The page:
Doctors need to help patients prepare better for health decisions

2010-09-29
ANN ARBOR, Mich.---Twelve years ago, then 28-year-old graduate student Brian Zikmund-Fisher was forced into the toughest choice of his life: Die from a blood disorder within a few years or endure a bone marrow transplant that could cure him or kill him in weeks. Zikmund-Fisher, now an assistant professor at the University of Michigan School of Public Health specializing in health communication, chose to gamble. After nine months of blood transfusions, a bone marrow match was found in Australia. Zikmund-Fisher spent another month in isolation until his new immune system ...

Solar Energy - Demand Soars For Zen's Solar Power System

2010-09-29
Home owners using the new Solar Home Loan Calculator can determine how to leverage their home equity to install solar power and gain a secure and cheap power source, said ZEN Home Energy Systems Chief Executive Officer, Richard Turner. "We've known for some time now it is cheaper to produce your own energy at home than buy, but one of the biggest barriers facing householders is finding the cash to finance installation of a whole home solar energy system," Mr Turner said. "Currently the only other solar funding alternatives in the market are consumer finance packages ...

Strathclyde University SCER Associates Part 2

2010-09-29
Professor Ewart Keep. ESRC Centre on Skills, Knowledge and Organisational Performance (SKOPE). Professor Ewart Keep's research interests include the links between skills and economic performance (broadly defined), the education and training policy formation process, employers' perceptions of training and the factors that influence their willingness to invest in skills, 14-19 vocational education and training, higher education policy and the graduate labour market, lifelong learning, and the linkages between skills and people management issues. Dr Scott Hurrell. University ...

Warplanes' Early Christmas Giveaway

2010-09-29
It is 88 days before Christmas and Warplanes is throwing away an early Christmas gift for all their Facebook fans and Twitter followers! They are giving away beautiful hand-made models of the F-15E Strike Eagle, F-16 Fighting Falcon and an Apache Longbow AH-64D through their blogging and twitting contest. "Blog, Grab and Brag" Warplanes.com's Win a Model Airplane Contest are for Facebook fanatics and bloggers. To join, one must post a blog article stating the reason(s) on why he/she should win. A link to the entry should be posted on Warplanes' fan page wall. Started ...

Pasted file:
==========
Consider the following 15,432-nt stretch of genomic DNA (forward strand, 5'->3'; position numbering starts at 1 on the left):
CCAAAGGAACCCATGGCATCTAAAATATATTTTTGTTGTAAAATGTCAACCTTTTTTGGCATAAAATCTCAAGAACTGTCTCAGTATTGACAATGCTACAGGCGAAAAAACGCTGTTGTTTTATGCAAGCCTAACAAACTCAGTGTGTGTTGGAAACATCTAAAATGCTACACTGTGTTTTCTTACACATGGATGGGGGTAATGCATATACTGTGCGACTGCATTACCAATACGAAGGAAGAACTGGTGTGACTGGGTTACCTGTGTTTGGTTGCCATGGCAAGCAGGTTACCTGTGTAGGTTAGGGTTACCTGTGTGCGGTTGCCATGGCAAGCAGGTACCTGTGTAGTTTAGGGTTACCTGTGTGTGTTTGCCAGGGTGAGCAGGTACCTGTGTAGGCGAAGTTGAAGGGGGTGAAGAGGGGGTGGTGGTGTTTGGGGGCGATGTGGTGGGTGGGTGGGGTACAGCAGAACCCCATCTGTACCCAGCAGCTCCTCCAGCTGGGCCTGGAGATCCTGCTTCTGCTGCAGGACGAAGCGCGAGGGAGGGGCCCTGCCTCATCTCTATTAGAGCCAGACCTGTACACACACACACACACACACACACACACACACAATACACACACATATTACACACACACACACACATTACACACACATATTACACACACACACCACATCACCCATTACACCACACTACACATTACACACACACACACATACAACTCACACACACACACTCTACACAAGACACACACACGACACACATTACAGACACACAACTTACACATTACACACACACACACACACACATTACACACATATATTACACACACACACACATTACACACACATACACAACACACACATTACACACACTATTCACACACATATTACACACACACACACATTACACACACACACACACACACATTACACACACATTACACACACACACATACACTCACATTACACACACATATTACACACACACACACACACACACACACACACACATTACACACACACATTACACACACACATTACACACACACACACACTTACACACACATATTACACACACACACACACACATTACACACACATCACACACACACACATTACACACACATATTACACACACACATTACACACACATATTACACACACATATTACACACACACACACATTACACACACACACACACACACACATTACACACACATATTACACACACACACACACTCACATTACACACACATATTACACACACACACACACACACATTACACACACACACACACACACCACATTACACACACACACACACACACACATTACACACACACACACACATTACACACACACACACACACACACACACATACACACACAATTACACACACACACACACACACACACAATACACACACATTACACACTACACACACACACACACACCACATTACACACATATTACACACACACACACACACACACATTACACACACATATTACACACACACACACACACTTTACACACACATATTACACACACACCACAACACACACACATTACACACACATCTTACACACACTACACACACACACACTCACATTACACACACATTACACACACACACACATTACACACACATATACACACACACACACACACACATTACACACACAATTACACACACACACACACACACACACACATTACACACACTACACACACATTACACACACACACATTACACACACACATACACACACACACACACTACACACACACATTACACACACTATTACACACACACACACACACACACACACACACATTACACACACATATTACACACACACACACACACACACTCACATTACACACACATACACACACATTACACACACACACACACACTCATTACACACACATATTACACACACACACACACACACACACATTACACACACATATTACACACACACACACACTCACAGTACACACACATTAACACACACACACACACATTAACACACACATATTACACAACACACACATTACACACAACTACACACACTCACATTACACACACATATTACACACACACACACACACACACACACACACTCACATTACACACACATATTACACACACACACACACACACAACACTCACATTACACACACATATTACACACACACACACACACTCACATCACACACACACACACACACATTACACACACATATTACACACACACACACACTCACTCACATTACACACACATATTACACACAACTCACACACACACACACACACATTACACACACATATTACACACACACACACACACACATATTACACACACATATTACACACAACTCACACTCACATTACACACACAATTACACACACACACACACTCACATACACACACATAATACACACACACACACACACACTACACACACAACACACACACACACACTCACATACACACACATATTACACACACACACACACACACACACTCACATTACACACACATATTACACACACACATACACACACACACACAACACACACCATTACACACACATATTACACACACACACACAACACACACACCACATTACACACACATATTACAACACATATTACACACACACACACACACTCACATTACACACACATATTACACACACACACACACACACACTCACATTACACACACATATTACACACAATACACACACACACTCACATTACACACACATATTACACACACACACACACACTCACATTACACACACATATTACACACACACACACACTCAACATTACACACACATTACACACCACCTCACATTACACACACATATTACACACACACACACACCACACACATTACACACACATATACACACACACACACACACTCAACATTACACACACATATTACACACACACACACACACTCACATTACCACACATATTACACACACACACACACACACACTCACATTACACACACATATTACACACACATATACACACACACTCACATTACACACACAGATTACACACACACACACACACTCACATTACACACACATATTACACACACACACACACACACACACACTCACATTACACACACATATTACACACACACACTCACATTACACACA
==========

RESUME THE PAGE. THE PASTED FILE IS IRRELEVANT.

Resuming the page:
OurMilkMoney.com's radio show, This Little Parent Stayed Home Redefines its Mission to Help 1 Million Parents Work from Home

2010-09-29
On the premiere of the show last February, Ally Loprete, Founder and CEO of OurMilkMoney.com and host of the show, had declared she would "Bring 1 million parents home" but the mission has since been redefined to "Helping 1 million parents work from home."
 There had been a lot of unnecessary controversy about what our mission was about, and Loprete saw the show's temporary hiatus as the perfect opportunity to fine tune its purpose. "All of a sudden it became a feminism issue, and that was certainly not what was intended," says Loprete, "With so much to accomplish, ...

Taste of Haiti: Artists and their Brushes | Cultural Re-Building of Haiti

2010-09-29